These regulations are not listed out in black and white, boldly lettered over every portal. Even in those few, well-guarded entries that proudly display their incantations, one halting error made by the Writer-Penitent can release the Kraken of Rejection.

The mere thought of undertaking this quest can chill the most ardent heart, can cause the steadiest pen to stutter. “Perhaps self-publishing,” the fearful acolyte whispers, alone before the towering gates that seem to be forever slammed in his face.

And yet, amidst the carnage, wading through shredded 20 lb. laser-printed paper floods, brow unbeaten beneath her helm of rusted confidence, one more comes to do battle for entry. She will throw her skills against the chains and bars, forge her tens of thousands of words into a single, sharp sentence that will slide between the tumblers of the Great Lock. She will avoid the Trapdoor of Triteness and the Cleavers of Cleverness, while balancing on the tightrope over the Chasm of Showing Not Telling.

One single page. One chance. One try.

It is a daunting and terrifying feat even to one who has already created new worlds and breathed life into sympathetic and multi-faceted characters. Let us wish her well.

“What is your name?”

“My name is AUTHOR.”

“What is your quest?”

“To be published.”

“What is your favorite color?”

“Um… red. No, blue!”

SPROING

“You’ve Finished the First Draft, Now What?”

My first answer was dance. Yes. I danced. All around the kitchen, up the stairs, through the dining room, and then on the sidewalk outside the Ashton Diner where I met my friend and cheerleader, Michelle, and then later in the gym locker room. I danced. I laughed. I shouted in glee.

After five years from first thought to ‘THE END,’ I deserved to dance, even with two left feet and all of the grace God gave a goose. Heck, as a certain Princess Bride once said to her Wesley, “If you like, I can fly!!!”

My second answer was to back it up. On my computer. On a flash drive. On the cloud. Then print it, mail it, and shove it in a drawer for safekeeping. Done. Good.

After that it was time to make copies so that my first readers, loyal fan-fiction buddies, and those who have no choice but to read and give comments (like my daughter) for their critiques.

There might have been some celebratory wine drinking between two and three. And after four.

This is huge. Gigantic. From my first notion, from a dream I had of a man struggling through a snowstorm towards a red glass castle, to my first notes dictated to my daughter on a long car ride from Florida, to my 2012 NaNoWriMo victory that helped me get the story straight in my head, it has been a long, frustrating, exhilarating journey. There have been flat tires. Medical issues that have stolen my energy. Sinking depression that has swallowed up my confidence. The ups and downs of a moody creative type turned into vast mountains and deadly swamps that my little furry feet could only conquer with the helpful hands of friends and relatives.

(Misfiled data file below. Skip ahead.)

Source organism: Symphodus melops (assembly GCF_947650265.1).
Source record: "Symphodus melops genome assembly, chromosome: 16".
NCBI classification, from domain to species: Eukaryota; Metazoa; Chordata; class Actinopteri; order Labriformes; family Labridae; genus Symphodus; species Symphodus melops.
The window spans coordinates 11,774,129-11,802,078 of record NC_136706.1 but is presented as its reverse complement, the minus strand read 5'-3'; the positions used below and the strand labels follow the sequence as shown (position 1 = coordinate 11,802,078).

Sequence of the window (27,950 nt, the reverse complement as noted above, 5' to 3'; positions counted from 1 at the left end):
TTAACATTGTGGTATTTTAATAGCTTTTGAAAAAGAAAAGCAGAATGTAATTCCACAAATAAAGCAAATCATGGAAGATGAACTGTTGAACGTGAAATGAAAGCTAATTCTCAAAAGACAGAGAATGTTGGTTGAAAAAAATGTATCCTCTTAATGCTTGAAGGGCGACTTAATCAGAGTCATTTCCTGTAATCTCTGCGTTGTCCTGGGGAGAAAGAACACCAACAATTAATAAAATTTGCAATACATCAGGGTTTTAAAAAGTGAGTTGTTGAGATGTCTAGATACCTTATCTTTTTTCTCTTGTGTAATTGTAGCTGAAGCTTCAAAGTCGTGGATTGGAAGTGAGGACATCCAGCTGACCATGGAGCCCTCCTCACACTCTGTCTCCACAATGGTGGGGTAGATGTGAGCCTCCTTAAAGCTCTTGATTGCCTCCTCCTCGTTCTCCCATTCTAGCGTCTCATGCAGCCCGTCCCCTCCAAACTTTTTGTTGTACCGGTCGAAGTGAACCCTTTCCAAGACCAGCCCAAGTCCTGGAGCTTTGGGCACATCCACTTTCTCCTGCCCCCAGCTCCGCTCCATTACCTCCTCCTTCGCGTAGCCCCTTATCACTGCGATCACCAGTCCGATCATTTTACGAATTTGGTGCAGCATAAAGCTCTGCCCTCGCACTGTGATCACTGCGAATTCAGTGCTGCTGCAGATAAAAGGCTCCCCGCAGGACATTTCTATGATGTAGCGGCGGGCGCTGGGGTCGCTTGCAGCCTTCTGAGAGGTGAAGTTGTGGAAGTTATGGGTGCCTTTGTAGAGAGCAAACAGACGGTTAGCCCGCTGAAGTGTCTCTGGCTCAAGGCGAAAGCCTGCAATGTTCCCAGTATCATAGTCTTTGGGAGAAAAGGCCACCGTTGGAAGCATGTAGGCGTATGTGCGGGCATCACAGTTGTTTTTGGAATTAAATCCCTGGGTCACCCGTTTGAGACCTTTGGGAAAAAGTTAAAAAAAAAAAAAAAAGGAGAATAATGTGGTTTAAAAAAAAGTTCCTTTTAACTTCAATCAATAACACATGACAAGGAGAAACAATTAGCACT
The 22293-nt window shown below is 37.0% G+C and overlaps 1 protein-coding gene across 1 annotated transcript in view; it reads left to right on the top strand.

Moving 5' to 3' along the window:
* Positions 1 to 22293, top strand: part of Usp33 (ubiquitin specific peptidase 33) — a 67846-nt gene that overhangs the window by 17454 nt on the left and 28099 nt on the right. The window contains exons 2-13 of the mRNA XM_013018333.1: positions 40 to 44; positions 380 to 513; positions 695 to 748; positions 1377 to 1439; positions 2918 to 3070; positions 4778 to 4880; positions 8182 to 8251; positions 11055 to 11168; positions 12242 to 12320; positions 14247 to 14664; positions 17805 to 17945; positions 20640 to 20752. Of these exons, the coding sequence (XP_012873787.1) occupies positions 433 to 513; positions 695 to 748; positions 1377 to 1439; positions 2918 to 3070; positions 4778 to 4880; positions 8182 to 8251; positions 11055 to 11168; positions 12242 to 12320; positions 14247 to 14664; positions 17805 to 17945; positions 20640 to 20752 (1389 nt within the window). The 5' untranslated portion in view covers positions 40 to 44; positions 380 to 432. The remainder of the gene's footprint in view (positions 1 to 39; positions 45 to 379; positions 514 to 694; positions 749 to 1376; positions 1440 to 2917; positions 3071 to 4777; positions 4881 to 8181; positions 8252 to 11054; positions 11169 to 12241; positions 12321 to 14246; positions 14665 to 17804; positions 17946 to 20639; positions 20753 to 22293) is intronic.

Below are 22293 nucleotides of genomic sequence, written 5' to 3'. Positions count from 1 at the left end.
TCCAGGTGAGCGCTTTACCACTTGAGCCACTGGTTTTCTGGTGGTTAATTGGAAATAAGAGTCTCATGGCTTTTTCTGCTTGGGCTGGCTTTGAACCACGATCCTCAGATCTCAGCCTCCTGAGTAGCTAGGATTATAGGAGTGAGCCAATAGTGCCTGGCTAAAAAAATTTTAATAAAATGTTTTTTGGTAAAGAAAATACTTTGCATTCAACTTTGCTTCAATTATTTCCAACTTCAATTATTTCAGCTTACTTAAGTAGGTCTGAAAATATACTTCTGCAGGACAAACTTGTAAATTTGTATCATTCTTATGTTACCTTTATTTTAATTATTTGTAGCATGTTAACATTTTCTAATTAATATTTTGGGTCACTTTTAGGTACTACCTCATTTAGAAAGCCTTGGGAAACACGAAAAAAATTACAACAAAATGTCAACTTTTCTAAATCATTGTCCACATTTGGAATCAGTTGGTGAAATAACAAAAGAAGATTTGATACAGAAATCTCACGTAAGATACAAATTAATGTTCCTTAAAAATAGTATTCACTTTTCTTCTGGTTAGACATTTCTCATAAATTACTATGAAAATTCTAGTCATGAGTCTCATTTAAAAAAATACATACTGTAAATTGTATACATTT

Along the way, I hurried back to fan fiction many times. It was a way to center myself. To remind myself that, yes, I could so write. I could plot. I could develop character. I could do it and people would not hate it. There are a few stories hanging out there, unfinished, even now. I’ll finish them. I’ll put my very best into them, just like I did my novel. Why? Because all of my readers deserve it. They deserve great characterizations, dialogue that echoes perfectly, and plots that make sense. They deserve my time and attention just as much as those hopeful future readers of my original fiction do.

Why?

Because people are people and readers are readers. There is nothing shameful or embarrassing about being a writer or reader of fan fiction, no matter who pretends there is. We read. We write. The same people who pick up the latest Patterson or Bujold will also pick up a fan zine or a web story and get enjoyment there.

So, after my house is cleaned (thank you my poor, dusty husband!) and after my fan fics are polished up and posted, then what?

Then I will write my Query Letter – a one page letter which brings more trepidation and dread than knowing I have many more books in Matthias’ series to finish. Then I will attend a Writers’ Conference, find an agent, and get my words into my readers’ hands. Somehow. Some way.

I didn’t write this so that it could sit on my shelf as a paperweight.

Is it going to be easy? Well, why should it be? Nothing about this journey has been easy, so I’m not expecting that now. But my skin must be thickened, and my heart must be steadied against all criticism, harsh words, nasty reviews, and rejection. I have a wonderful passel of friends to pat me on the head, give me another glass of wine, and shove me back into the fight when things go badly. Thank God.

On to the next mountain, Samwise! Where are those dratted eagles when you need them?